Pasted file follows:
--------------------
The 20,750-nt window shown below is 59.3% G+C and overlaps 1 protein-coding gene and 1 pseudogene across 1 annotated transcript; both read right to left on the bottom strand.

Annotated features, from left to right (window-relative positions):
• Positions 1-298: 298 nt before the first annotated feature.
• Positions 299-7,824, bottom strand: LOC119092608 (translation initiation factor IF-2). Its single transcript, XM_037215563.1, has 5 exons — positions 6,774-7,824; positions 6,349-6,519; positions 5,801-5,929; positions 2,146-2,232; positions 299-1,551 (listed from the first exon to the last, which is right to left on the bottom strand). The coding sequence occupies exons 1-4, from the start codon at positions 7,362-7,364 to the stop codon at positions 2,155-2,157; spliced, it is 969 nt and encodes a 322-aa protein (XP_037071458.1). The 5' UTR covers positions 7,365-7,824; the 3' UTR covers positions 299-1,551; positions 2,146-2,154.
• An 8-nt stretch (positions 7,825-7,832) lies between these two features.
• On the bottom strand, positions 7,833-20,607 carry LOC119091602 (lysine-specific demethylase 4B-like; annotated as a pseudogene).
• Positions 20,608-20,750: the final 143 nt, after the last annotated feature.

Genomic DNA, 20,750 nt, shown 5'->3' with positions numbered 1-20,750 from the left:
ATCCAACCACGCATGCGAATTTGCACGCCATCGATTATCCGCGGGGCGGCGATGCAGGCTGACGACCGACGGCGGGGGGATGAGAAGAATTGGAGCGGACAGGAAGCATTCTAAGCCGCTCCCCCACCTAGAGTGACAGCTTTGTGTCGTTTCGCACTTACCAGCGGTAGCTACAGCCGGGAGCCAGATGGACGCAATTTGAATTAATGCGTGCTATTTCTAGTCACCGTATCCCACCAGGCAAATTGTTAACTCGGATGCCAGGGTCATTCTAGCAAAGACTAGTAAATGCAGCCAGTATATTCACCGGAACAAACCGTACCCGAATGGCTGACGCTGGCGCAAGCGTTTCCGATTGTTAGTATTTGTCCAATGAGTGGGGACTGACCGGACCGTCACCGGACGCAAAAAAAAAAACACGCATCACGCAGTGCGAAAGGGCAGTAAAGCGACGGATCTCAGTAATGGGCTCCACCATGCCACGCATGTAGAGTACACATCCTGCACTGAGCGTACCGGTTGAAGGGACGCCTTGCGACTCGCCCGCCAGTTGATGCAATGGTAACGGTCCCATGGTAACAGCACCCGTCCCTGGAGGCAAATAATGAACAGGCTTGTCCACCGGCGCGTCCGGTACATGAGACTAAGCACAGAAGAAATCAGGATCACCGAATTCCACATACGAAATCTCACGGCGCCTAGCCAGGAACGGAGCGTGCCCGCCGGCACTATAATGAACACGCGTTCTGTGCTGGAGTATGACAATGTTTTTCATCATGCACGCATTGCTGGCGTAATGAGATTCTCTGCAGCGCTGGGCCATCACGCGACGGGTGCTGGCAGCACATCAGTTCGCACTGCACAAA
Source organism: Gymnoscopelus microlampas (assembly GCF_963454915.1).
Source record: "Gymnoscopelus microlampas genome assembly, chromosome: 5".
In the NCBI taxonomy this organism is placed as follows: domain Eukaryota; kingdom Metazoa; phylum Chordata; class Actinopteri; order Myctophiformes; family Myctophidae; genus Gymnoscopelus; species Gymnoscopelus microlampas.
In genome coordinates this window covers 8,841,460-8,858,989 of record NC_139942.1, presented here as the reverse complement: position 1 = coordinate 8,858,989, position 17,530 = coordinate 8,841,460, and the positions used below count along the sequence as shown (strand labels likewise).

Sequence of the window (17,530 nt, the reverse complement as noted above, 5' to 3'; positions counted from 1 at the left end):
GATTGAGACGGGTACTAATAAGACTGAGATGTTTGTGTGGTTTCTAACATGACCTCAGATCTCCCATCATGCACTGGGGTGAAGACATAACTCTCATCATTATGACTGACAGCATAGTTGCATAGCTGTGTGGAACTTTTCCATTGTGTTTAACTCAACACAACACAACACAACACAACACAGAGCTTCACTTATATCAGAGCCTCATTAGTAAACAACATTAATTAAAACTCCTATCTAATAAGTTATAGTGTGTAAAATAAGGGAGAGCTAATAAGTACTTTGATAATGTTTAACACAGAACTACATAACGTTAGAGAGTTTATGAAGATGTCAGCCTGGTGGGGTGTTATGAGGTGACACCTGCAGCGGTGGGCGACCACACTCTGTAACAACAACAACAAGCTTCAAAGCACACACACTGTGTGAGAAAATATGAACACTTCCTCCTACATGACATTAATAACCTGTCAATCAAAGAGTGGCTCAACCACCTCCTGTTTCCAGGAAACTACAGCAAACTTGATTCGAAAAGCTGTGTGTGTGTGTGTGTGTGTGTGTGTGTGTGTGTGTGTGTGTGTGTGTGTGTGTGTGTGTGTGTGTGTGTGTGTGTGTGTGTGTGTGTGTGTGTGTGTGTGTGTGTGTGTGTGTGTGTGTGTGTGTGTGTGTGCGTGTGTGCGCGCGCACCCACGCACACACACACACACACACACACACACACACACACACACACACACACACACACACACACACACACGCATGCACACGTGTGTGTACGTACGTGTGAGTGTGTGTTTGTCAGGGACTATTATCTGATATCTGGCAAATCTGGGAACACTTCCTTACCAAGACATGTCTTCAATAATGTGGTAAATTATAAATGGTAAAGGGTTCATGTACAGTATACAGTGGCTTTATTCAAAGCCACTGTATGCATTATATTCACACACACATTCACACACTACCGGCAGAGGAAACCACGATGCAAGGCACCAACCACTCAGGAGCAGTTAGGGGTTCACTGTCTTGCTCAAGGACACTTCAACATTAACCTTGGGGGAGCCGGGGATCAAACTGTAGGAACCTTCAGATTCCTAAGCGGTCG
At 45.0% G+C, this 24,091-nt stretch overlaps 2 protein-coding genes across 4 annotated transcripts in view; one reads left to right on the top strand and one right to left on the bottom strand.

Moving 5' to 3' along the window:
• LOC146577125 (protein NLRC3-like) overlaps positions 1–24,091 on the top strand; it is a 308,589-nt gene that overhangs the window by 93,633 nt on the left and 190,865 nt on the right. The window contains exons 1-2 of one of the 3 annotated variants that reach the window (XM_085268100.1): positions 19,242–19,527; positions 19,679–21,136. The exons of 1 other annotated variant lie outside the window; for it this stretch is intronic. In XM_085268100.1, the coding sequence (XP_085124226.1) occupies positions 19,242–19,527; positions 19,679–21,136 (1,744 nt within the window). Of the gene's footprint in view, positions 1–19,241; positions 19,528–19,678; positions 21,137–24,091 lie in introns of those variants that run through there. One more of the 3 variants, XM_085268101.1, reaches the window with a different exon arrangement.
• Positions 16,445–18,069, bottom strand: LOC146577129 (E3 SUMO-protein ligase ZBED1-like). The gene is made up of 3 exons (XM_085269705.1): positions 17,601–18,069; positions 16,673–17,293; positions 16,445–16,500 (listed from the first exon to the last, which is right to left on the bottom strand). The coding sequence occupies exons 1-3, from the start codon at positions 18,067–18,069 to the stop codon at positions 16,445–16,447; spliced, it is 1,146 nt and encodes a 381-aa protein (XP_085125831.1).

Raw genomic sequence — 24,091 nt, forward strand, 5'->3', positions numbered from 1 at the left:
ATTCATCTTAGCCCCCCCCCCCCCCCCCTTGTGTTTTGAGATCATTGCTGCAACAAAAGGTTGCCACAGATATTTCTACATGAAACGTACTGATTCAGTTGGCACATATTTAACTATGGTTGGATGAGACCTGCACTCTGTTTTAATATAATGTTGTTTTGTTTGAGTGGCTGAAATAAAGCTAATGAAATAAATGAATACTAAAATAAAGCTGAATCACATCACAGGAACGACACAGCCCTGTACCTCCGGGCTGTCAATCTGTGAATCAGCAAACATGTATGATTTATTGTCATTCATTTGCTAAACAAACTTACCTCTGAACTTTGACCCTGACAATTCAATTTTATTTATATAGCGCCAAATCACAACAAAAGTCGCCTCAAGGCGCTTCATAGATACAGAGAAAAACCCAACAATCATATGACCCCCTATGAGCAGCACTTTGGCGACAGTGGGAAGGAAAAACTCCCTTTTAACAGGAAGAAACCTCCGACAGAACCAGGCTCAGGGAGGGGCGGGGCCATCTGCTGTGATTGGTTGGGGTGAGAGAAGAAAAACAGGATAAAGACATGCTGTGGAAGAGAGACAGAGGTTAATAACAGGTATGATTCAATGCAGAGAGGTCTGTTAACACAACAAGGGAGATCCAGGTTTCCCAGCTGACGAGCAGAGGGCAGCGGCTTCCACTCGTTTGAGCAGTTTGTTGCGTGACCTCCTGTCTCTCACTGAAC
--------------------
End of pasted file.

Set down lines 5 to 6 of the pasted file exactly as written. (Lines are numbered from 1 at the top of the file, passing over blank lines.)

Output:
• An 8-nt stretch (positions 7,825-7,832) lies between these two features.
• On the bottom strand, positions 7,833-20,607 carry LOC119091602 (lysine-specific demethylase 4B-like; annotated as a pseudogene).